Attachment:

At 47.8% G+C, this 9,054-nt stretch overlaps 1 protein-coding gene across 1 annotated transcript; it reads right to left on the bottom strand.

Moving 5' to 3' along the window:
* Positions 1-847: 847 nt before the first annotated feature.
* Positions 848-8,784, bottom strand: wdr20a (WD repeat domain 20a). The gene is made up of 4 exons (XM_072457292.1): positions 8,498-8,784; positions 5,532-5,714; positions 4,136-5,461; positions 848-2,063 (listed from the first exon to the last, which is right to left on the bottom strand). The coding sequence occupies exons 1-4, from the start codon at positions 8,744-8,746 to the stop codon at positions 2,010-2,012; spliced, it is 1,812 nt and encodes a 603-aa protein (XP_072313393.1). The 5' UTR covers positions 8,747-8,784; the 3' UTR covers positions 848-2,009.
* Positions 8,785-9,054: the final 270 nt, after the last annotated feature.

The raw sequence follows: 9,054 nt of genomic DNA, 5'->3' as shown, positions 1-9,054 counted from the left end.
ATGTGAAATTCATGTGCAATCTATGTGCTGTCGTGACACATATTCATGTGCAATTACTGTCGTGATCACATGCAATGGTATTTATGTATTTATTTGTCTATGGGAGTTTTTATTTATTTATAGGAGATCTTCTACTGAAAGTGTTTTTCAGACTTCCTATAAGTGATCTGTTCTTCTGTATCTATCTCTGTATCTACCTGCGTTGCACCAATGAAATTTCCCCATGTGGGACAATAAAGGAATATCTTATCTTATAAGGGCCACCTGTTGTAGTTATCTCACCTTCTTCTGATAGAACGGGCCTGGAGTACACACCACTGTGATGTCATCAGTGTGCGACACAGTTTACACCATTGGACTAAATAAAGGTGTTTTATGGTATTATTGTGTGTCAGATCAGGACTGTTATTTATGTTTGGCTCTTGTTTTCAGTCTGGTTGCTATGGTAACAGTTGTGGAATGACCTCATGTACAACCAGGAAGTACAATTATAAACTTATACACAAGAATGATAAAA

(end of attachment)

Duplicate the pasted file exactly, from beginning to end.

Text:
At 47.8% G+C, this 9,054-nt stretch overlaps 1 protein-coding gene across 1 annotated transcript; it reads right to left on the bottom strand.

Moving 5' to 3' along the window:
* Positions 1-847: 847 nt before the first annotated feature.
* Positions 848-8,784, bottom strand: wdr20a (WD repeat domain 20a). The gene is made up of 4 exons (XM_072457292.1): positions 8,498-8,784; positions 5,532-5,714; positions 4,136-5,461; positions 848-2,063 (listed from the first exon to the last, which is right to left on the bottom strand). The coding sequence occupies exons 1-4, from the start codon at positions 8,744-8,746 to the stop codon at positions 2,010-2,012; spliced, it is 1,812 nt and encodes a 603-aa protein (XP_072313393.1). The 5' UTR covers positions 8,747-8,784; the 3' UTR covers positions 848-2,009.
* Positions 8,785-9,054: the final 270 nt, after the last annotated feature.

The raw sequence follows: 9,054 nt of genomic DNA, 5'->3' as shown, positions 1-9,054 counted from the left end.
ATGTGAAATTCATGTGCAATCTATGTGCTGTCGTGACACATATTCATGTGCAATTACTGTCGTGATCACATGCAATGGTATTTATGTATTTATTTGTCTATGGGAGTTTTTATTTATTTATAGGAGATCTTCTACTGAAAGTGTTTTTCAGACTTCCTATAAGTGATCTGTTCTTCTGTATCTATCTCTGTATCTACCTGCGTTGCACCAATGAAATTTCCCCATGTGGGACAATAAAGGAATATCTTATCTTATAAGGGCCACCTGTTGTAGTTATCTCACCTTCTTCTGATAGAACGGGCCTGGAGTACACACCACTGTGATGTCATCAGTGTGCGACACAGTTTACACCATTGGACTAAATAAAGGTGTTTTATGGTATTATTGTGTGTCAGATCAGGACTGTTATTTATGTTTGGCTCTTGTTTTCAGTCTGGTTGCTATGGTAACAGTTGTGGAATGACCTCATGTACAACCAGGAAGTACAATTATAAACTTATACACAAGAATGATAAAA